There is a much higher rate of success where use of resources or services has been planned jointly with young people [9] and The GP Champions Project is an example of this. The project aimed to find unique ways of improving the health of young people aged 10 to 24 years. Some of these included weekly pop-up GP services for students attending Lewisham Southwark College and supporting young people to produce their own leaflets for every GP in Sheffield and Cornwall. Additionally, young people have created training materials such as videos on young people’s needs around mental health and wellbeing for GPs, pharmacists and reception staff [10]. These initiatives empower adolescents to take control of their care and allow professionals to form a deeper understanding of young people’s thoughts and feelings when accessing services. Similar videos have been used in the e-learning Adolescent Health Programme which is available for free to all health professionals working within the NHS, but more awareness needs to be raised amongst staff about undertaking this programme and its importance in practice.

Establishing systems for the training, mentoring and participation of youth health advocates has the potential to transform traditional models of healthcare delivery to create adolescent-responsive health systems [8]. This is particularly important for marginalised adolescents such as those who are homeless, looked after by the state, young offenders or LGBTQ+ and who often experience inequalities in health. As these groups are less able to access health services in any event, there is an even greater urgency in ensuring their unique needs are identified and met [2]. This can only be known through dialogue and more effort must be made in order to listen to and consult with young people about the effectiveness and suitability of adolescent health services [11].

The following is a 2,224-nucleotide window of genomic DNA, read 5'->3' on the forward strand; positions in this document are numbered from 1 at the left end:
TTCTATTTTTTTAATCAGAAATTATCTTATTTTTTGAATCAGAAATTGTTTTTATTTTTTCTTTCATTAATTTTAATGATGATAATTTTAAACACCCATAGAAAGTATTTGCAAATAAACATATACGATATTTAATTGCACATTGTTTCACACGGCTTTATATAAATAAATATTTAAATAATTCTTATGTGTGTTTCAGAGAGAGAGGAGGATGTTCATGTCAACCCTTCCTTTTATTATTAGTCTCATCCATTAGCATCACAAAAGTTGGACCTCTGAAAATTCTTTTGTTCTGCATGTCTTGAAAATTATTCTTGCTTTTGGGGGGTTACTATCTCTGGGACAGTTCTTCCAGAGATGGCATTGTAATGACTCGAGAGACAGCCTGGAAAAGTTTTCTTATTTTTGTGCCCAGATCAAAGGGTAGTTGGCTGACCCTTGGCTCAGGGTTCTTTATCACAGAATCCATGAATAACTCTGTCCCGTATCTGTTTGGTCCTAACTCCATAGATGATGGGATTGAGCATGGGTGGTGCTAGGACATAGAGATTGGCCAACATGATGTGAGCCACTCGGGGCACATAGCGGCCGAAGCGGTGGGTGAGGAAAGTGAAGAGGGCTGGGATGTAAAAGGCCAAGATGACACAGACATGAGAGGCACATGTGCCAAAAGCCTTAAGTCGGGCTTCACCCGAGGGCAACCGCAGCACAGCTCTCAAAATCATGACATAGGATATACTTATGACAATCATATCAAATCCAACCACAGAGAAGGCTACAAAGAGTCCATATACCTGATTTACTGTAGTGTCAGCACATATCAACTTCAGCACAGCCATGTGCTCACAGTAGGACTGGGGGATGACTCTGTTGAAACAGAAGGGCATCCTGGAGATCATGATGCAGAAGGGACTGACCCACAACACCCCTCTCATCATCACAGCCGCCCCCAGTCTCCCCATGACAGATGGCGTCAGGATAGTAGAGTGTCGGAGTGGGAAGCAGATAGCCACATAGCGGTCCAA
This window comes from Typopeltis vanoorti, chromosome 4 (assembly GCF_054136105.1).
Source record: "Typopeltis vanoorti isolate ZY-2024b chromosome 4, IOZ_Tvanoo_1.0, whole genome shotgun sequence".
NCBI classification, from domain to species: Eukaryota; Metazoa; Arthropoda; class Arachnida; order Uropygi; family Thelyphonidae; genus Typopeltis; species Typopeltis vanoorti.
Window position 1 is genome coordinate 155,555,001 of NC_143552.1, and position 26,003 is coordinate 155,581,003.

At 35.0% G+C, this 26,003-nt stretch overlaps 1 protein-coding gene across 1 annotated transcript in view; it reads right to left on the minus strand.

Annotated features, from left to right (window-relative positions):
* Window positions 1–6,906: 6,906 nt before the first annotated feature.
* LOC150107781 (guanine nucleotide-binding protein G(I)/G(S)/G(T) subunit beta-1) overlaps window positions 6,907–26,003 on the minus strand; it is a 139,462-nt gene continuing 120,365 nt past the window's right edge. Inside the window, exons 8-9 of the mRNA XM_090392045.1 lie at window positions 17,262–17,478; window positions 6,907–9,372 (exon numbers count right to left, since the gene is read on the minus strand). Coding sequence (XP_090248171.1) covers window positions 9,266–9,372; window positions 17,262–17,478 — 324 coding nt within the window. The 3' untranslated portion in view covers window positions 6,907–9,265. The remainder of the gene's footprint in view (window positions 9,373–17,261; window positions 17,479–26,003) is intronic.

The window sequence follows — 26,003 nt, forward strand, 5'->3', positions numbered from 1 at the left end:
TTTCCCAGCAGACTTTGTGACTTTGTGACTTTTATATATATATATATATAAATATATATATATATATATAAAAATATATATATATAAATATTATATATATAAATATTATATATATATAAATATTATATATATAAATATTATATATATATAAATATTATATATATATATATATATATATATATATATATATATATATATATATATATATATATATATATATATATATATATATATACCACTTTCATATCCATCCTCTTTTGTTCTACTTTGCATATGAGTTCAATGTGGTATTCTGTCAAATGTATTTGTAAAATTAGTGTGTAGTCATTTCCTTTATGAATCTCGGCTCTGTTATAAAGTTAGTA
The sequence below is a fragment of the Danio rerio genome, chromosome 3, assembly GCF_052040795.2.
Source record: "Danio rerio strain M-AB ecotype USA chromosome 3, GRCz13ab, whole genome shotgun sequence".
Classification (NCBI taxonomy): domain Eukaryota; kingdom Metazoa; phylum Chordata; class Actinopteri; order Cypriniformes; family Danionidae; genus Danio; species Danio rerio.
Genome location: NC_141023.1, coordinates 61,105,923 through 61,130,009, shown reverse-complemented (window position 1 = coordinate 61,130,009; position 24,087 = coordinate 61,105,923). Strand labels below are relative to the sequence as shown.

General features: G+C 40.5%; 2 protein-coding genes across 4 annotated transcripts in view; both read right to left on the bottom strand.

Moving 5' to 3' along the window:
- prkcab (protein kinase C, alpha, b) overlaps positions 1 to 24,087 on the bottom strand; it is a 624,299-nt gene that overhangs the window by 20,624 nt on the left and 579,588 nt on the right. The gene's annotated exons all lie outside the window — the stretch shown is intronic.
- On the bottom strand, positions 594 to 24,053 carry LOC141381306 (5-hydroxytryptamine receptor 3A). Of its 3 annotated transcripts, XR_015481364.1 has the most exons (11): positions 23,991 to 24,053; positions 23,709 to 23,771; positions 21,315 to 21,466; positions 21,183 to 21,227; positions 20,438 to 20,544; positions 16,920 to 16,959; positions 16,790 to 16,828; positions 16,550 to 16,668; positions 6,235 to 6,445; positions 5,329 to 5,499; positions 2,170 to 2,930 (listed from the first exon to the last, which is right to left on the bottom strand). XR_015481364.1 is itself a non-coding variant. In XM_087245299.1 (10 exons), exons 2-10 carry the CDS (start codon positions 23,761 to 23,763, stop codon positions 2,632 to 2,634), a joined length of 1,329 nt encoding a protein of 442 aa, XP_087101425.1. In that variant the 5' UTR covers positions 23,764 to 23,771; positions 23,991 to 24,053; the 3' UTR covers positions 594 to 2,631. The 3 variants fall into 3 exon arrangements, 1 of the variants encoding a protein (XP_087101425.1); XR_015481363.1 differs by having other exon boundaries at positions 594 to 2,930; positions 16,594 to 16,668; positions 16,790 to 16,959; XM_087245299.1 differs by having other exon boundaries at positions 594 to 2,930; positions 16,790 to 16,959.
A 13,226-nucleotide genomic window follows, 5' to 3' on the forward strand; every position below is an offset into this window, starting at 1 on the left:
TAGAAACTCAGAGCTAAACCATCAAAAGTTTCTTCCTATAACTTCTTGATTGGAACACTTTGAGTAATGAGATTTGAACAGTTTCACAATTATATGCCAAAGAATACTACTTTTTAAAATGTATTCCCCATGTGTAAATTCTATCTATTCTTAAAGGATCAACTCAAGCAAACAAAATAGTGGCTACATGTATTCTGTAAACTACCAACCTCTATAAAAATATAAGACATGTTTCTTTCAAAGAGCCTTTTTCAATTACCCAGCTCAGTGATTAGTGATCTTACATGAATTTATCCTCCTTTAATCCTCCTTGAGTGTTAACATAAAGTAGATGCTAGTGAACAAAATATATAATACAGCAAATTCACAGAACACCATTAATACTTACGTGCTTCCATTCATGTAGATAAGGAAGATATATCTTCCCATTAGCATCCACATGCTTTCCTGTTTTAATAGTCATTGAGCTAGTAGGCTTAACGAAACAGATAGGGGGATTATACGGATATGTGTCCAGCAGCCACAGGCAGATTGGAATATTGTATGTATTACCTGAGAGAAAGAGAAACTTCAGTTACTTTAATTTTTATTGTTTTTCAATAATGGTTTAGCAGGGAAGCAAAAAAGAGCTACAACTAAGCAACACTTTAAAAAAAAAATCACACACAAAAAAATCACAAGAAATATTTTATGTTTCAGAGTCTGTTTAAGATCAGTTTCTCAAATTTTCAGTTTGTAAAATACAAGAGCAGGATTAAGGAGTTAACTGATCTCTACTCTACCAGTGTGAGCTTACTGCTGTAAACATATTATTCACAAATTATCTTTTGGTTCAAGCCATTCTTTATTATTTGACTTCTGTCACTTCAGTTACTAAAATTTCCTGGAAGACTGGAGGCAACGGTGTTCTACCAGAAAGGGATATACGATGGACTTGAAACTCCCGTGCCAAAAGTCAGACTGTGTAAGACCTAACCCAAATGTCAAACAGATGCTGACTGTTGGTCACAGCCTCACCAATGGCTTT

Adolescents spend most of their time in education, employment or at home. They are often surrounded by their peers and family members and the majority of teenagers have access to the Internet and are using it daily. This presents a range of opportunities to increase accessibility.

Many young people would like health services to be provided within their school [12]. Health drop-ins in schools are easy to access and enable young people to attend without the knowledge of their parents. This is particularly important for young people from rural areas [13. It can also appear less stigmatising than a ‘problem specific’ service. School health drop-ins can reduce unnecessary delays and deliver basic care, especially for sexual, reproductive and mental health concerns with a clearer understanding of young people’s needs in ways that work better for them [14]. Most services are held during the lunch break to avoid young people missing teaching time, but this results in short consultations when many students attend. Therefore, clinic opening hours before or after school should be made available and this should also be applied to primary care opening times to make them more adolescent-friendly.